Jose de Pellicer de Tovar, a chronicler of the King, and in charge of censuring this work, said that the author Gregorio de Tapia y Salzedo, 'was more worthwhile of esteem and appreciation than of censorship' and he justifies that 'because with such elegance the Castilian language can be so grand, deals with a difficult to talk about subject, what is the teaching of a gentleman applying to practice the inaccessible precepts of theory, and reduce to method the charm of school, tying the precise laws, both the irrationality of a horse and the punctuality of the horse rider.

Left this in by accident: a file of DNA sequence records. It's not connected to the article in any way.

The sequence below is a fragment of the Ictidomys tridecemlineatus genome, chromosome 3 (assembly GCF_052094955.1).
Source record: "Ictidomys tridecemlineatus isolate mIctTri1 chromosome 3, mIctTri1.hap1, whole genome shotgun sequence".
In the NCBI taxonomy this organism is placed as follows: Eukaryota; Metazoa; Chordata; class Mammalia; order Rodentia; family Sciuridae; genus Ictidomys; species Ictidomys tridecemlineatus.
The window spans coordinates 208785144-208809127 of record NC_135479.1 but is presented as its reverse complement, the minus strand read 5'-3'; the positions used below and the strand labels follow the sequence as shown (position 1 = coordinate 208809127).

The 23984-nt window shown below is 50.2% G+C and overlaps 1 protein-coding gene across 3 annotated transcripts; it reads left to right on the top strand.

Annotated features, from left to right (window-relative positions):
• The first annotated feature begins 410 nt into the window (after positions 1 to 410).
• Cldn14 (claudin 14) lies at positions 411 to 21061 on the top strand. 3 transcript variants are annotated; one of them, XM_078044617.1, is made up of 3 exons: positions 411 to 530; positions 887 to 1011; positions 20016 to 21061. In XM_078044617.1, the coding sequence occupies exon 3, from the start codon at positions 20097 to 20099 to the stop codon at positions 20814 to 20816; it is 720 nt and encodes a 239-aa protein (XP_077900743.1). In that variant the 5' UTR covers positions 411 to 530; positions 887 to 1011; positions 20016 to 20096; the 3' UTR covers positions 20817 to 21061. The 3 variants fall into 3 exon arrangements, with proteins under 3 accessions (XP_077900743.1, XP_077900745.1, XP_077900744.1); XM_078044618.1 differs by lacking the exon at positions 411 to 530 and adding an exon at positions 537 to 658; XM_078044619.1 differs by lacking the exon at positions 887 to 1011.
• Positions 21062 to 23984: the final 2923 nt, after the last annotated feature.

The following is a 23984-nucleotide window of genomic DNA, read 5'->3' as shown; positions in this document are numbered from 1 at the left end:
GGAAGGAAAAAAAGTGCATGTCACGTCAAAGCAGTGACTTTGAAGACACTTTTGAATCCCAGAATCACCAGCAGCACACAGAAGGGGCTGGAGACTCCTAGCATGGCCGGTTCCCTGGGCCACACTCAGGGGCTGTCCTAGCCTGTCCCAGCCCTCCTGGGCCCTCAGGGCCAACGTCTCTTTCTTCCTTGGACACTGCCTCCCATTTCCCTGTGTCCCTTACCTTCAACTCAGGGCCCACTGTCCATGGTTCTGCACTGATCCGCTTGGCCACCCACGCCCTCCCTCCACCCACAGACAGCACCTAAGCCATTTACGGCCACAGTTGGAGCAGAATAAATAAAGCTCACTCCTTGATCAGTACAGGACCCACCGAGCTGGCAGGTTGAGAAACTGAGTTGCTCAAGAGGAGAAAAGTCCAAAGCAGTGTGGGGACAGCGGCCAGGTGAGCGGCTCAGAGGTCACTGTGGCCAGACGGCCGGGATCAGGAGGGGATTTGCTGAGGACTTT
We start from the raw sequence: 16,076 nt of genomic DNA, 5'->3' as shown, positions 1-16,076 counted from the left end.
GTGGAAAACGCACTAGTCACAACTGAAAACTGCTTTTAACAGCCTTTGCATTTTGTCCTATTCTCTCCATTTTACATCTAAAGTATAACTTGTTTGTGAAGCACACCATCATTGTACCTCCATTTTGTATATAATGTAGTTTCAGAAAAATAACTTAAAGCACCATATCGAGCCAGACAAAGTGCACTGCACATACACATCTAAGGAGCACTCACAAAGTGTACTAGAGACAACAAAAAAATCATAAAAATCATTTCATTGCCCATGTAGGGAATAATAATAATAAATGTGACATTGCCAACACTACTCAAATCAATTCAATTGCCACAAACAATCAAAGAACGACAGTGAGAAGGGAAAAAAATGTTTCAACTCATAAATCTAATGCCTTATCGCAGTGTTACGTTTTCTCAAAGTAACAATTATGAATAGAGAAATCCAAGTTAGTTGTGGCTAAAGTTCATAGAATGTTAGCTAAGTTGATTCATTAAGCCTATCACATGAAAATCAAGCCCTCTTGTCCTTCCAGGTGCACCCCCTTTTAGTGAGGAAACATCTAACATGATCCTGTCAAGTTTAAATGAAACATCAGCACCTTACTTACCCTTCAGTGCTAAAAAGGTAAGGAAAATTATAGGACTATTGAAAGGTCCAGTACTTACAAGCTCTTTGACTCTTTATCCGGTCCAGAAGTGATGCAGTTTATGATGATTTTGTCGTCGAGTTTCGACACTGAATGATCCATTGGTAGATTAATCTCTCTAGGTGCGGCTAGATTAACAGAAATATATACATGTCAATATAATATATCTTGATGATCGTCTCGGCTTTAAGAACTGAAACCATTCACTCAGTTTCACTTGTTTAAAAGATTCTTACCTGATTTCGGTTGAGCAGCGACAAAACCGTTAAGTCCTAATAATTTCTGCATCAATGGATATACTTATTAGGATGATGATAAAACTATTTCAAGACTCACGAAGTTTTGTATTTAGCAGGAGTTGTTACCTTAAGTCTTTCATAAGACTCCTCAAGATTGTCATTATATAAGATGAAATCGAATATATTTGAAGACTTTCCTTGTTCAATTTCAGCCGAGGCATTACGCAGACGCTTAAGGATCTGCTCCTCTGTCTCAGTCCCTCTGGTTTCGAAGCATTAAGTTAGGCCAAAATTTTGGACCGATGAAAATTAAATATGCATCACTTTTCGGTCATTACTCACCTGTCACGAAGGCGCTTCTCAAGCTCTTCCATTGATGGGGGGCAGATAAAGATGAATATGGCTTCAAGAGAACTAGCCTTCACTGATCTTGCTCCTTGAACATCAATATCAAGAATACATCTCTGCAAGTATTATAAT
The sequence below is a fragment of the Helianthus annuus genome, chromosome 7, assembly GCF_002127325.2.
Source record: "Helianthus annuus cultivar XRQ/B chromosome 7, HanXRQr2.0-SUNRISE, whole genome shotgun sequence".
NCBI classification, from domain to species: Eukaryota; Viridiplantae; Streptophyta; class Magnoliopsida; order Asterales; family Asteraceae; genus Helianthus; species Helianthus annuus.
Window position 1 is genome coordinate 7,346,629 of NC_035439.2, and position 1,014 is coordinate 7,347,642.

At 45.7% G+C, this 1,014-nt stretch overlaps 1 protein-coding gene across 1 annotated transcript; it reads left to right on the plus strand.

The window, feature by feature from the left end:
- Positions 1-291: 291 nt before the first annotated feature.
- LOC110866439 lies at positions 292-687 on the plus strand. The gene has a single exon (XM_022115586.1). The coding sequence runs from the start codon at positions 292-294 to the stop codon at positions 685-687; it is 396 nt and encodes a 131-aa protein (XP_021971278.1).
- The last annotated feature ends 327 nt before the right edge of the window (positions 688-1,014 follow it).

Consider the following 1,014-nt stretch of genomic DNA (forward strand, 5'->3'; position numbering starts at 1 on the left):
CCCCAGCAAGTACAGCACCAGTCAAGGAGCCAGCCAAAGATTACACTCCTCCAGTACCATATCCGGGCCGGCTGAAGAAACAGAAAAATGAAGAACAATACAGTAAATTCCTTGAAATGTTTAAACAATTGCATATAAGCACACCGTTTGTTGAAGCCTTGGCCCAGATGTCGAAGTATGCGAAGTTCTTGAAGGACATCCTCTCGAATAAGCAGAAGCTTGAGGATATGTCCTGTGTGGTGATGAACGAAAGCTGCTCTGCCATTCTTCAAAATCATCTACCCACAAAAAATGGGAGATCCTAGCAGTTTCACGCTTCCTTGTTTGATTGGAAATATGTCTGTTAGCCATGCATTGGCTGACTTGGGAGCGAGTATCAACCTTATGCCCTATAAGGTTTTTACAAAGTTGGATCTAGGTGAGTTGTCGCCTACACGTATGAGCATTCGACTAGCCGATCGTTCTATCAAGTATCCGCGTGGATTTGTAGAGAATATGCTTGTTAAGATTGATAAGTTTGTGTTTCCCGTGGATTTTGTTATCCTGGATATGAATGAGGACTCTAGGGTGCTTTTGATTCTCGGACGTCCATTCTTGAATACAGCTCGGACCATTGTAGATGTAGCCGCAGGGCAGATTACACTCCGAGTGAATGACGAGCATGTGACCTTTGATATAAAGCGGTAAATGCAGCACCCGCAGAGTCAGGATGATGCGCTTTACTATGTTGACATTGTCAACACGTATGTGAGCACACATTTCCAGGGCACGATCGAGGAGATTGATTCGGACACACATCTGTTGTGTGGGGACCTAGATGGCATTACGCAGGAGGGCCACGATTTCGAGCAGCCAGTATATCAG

Not only shows what was written but proves it in drawing, cooperating with the studying, fountain pen and a burin. Novelty and success run side to side. We think there is no need for any other introduction.
An odd copy because of its landscape format; with the text framed by a double line. It was wonderful presented with traced engravings, some of them with the signature of María Eugenia de Beer, initials and small ornaments; managing a beautiful display with round and italic lettering with some running tittles and capital letters, and decoys in every page.
This work is dedicated to Prince Baltasar Carlos, whose traced portrait, when he was 14 years old is being shown before the inscription.
Antonio Palau y Dulcet mentioned in his Manual del librero hispanoamericano, referring to the copies of this work.
'This book is sought after because it belongs to horse-riding and bull collections'.
A magnificent bite for bibliophiles.